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TV REVIEWS : Predictability Sinks 'Lifepod' Thriller

June 28, 1993|CHRIS WILLMAN

It's a long way from Steinbeck to Hitchcock to tonight's science-fiction TV movie "Lifepod" (at 8 on Fox Channel 11). Too long.

To retrace the steps: In 1944 Alfred Hitchcock made the WWII drama "Lifeboat," based on a Steinbeck story. In 1993 actor Ron Silver makes his directorial debut with the futuristic "Lifepod," which gives Hitchcock and one of the original feature's co-writers a "suggested by" story credit, though it's clearly enough of an outright remake that it should probably carry a "based upon" nod. Not that Hitch would necessarily clamor to claim it either way.

The original "Lifeboat" was an ingenious achievement in that it started immediately after the collapse of an ocean liner and was set from start to finish entirely aboard the small title vessel, which "restricts the camera to the smallest acting space ever filmed commercially," according to Hitchcock biographer Donald Spoto.

The escape craft in "Lifepod" is a much larger, multiroom affair, which eliminates the need for the technical fluency of the original. But many of the characters holding out for rescue drifting in the vast unknown of space are essentially the same as the bobbing survivors in the '40s version: a glamorous female journalist, an agonized mother carrying her dead child, a fellow whose injured leg is beset by gangrene, and a treacherous saboteur out to kill everyone on board.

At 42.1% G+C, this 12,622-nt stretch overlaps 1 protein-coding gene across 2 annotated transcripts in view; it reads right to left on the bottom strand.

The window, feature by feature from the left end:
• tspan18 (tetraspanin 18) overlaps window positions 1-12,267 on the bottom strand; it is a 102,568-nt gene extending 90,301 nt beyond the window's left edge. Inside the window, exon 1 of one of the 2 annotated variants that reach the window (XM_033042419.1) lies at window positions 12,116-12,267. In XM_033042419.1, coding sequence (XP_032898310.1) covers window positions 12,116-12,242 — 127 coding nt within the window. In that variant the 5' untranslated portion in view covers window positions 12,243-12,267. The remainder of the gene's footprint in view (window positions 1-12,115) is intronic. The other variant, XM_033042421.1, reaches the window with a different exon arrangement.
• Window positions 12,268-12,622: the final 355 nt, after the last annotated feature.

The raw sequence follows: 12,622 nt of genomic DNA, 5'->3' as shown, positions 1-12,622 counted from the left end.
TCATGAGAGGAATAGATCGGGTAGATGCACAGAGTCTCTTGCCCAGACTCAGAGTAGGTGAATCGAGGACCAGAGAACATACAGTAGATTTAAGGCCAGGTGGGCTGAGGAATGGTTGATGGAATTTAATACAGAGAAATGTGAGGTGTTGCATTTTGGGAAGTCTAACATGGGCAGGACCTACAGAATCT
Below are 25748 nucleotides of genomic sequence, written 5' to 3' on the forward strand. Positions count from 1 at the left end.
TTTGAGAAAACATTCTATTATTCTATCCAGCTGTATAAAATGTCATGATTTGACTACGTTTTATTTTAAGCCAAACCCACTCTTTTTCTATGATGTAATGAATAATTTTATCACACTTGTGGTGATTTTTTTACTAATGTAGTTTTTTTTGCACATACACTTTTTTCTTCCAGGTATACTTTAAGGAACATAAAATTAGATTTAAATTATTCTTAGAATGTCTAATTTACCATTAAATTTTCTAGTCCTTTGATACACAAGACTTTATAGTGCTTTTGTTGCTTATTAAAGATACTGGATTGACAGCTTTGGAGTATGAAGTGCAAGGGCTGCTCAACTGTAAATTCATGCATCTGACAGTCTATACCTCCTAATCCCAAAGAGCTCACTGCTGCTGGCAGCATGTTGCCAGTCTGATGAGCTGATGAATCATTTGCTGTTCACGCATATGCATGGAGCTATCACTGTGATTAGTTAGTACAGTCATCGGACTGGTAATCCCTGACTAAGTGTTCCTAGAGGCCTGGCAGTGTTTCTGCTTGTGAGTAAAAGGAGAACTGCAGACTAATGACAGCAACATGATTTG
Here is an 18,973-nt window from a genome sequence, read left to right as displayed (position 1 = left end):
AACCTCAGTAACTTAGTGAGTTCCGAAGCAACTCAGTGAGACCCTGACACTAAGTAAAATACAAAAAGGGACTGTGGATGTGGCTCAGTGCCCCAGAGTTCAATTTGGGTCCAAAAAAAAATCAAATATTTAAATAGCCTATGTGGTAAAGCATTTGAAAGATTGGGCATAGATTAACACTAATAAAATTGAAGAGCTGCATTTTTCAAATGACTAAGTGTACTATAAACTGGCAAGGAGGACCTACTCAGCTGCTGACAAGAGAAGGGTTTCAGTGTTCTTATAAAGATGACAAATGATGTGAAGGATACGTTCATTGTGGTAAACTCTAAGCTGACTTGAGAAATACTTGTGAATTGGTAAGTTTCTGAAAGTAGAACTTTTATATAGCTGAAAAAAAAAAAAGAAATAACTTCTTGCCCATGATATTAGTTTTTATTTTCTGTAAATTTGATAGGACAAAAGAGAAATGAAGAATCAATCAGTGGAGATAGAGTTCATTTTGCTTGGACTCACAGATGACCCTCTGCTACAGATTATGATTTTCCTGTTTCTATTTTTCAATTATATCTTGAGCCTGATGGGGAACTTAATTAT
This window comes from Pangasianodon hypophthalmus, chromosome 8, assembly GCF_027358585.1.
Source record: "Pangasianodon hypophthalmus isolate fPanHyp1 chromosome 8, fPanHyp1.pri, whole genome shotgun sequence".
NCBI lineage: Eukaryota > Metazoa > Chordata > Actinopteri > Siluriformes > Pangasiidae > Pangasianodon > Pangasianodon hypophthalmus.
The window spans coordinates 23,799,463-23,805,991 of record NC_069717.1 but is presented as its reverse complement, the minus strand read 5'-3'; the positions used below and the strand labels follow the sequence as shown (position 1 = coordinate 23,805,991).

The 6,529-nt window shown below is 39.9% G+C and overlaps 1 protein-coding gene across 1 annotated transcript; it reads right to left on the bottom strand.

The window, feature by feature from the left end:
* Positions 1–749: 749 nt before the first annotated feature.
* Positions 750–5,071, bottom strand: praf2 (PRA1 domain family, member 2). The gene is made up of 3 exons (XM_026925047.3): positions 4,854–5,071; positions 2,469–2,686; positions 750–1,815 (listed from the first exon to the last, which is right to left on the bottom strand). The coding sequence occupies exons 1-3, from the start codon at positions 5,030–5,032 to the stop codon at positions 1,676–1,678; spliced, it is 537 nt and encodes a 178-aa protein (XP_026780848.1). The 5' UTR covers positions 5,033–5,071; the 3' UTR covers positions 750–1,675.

Silver does a decent enough job in creating a parched, claustrophobic atmosphere where the survivors discuss drinking their own urine and even precious tears are recycled. But the performers (who include Robert Loggia, CCH Pounder and Silver himself) have the most predictable dialogue to read.

And without the paranoid wartime setting, the villain's motives remain unclear, which is to say nothing of his (or her) unbelievable tactics.

Jump aboard if you must, thriller buffs, but if you expect suspense or real surprises, better bring your own rations.

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